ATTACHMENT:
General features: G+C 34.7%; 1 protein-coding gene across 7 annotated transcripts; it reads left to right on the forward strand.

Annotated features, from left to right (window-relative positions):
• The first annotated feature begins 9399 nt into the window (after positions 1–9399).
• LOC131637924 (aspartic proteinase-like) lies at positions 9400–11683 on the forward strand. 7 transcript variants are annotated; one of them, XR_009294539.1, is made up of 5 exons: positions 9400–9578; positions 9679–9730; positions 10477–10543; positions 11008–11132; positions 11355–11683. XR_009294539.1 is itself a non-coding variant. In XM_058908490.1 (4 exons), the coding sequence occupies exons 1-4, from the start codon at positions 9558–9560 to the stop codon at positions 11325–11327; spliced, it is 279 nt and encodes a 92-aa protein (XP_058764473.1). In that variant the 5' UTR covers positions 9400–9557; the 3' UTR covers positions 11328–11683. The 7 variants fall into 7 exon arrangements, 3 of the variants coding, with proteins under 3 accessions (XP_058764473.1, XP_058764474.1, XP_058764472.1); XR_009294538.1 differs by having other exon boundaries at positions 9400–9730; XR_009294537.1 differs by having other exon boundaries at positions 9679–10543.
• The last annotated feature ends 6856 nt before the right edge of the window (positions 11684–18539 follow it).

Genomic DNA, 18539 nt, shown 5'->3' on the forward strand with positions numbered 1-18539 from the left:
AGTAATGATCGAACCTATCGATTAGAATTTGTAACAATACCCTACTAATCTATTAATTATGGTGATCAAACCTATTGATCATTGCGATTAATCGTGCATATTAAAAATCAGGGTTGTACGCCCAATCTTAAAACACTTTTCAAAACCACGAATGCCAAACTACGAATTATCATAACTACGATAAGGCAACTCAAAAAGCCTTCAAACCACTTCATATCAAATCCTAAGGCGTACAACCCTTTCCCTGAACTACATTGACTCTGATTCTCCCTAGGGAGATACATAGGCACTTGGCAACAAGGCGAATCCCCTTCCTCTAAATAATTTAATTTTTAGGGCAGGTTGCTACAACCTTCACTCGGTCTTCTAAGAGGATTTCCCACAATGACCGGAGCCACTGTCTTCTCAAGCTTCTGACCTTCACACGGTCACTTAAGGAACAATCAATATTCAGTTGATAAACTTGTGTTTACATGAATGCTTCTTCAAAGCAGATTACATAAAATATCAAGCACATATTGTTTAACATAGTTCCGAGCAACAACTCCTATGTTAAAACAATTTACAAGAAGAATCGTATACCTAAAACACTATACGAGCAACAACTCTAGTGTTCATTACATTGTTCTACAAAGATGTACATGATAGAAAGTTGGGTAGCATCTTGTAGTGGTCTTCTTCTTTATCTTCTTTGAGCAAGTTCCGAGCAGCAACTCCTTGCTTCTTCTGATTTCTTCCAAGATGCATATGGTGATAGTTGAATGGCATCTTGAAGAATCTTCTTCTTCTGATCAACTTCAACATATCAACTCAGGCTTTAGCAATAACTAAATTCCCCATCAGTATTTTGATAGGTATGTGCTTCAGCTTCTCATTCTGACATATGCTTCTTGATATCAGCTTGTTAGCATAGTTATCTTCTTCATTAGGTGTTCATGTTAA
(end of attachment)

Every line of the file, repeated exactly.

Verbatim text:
General features: G+C 34.7%; 1 protein-coding gene across 7 annotated transcripts; it reads left to right on the forward strand.

Annotated features, from left to right (window-relative positions):
• The first annotated feature begins 9399 nt into the window (after positions 1–9399).
• LOC131637924 (aspartic proteinase-like) lies at positions 9400–11683 on the forward strand. 7 transcript variants are annotated; one of them, XR_009294539.1, is made up of 5 exons: positions 9400–9578; positions 9679–9730; positions 10477–10543; positions 11008–11132; positions 11355–11683. XR_009294539.1 is itself a non-coding variant. In XM_058908490.1 (4 exons), the coding sequence occupies exons 1-4, from the start codon at positions 9558–9560 to the stop codon at positions 11325–11327; spliced, it is 279 nt and encodes a 92-aa protein (XP_058764473.1). In that variant the 5' UTR covers positions 9400–9557; the 3' UTR covers positions 11328–11683. The 7 variants fall into 7 exon arrangements, 3 of the variants coding, with proteins under 3 accessions (XP_058764473.1, XP_058764474.1, XP_058764472.1); XR_009294538.1 differs by having other exon boundaries at positions 9400–9730; XR_009294537.1 differs by having other exon boundaries at positions 9679–10543.
• The last annotated feature ends 6856 nt before the right edge of the window (positions 11684–18539 follow it).

Genomic DNA, 18539 nt, shown 5'->3' on the forward strand with positions numbered 1-18539 from the left:
AGTAATGATCGAACCTATCGATTAGAATTTGTAACAATACCCTACTAATCTATTAATTATGGTGATCAAACCTATTGATCATTGCGATTAATCGTGCATATTAAAAATCAGGGTTGTACGCCCAATCTTAAAACACTTTTCAAAACCACGAATGCCAAACTACGAATTATCATAACTACGATAAGGCAACTCAAAAAGCCTTCAAACCACTTCATATCAAATCCTAAGGCGTACAACCCTTTCCCTGAACTACATTGACTCTGATTCTCCCTAGGGAGATACATAGGCACTTGGCAACAAGGCGAATCCCCTTCCTCTAAATAATTTAATTTTTAGGGCAGGTTGCTACAACCTTCACTCGGTCTTCTAAGAGGATTTCCCACAATGACCGGAGCCACTGTCTTCTCAAGCTTCTGACCTTCACACGGTCACTTAAGGAACAATCAATATTCAGTTGATAAACTTGTGTTTACATGAATGCTTCTTCAAAGCAGATTACATAAAATATCAAGCACATATTGTTTAACATAGTTCCGAGCAACAACTCCTATGTTAAAACAATTTACAAGAAGAATCGTATACCTAAAACACTATACGAGCAACAACTCTAGTGTTCATTACATTGTTCTACAAAGATGTACATGATAGAAAGTTGGGTAGCATCTTGTAGTGGTCTTCTTCTTTATCTTCTTTGAGCAAGTTCCGAGCAGCAACTCCTTGCTTCTTCTGATTTCTTCCAAGATGCATATGGTGATAGTTGAATGGCATCTTGAAGAATCTTCTTCTTCTGATCAACTTCAACATATCAACTCAGGCTTTAGCAATAACTAAATTCCCCATCAGTATTTTGATAGGTATGTGCTTCAGCTTCTCATTCTGACATATGCTTCTTGATATCAGCTTGTTAGCATAGTTATCTTCTTCATTAGGTGTTCATGTTAA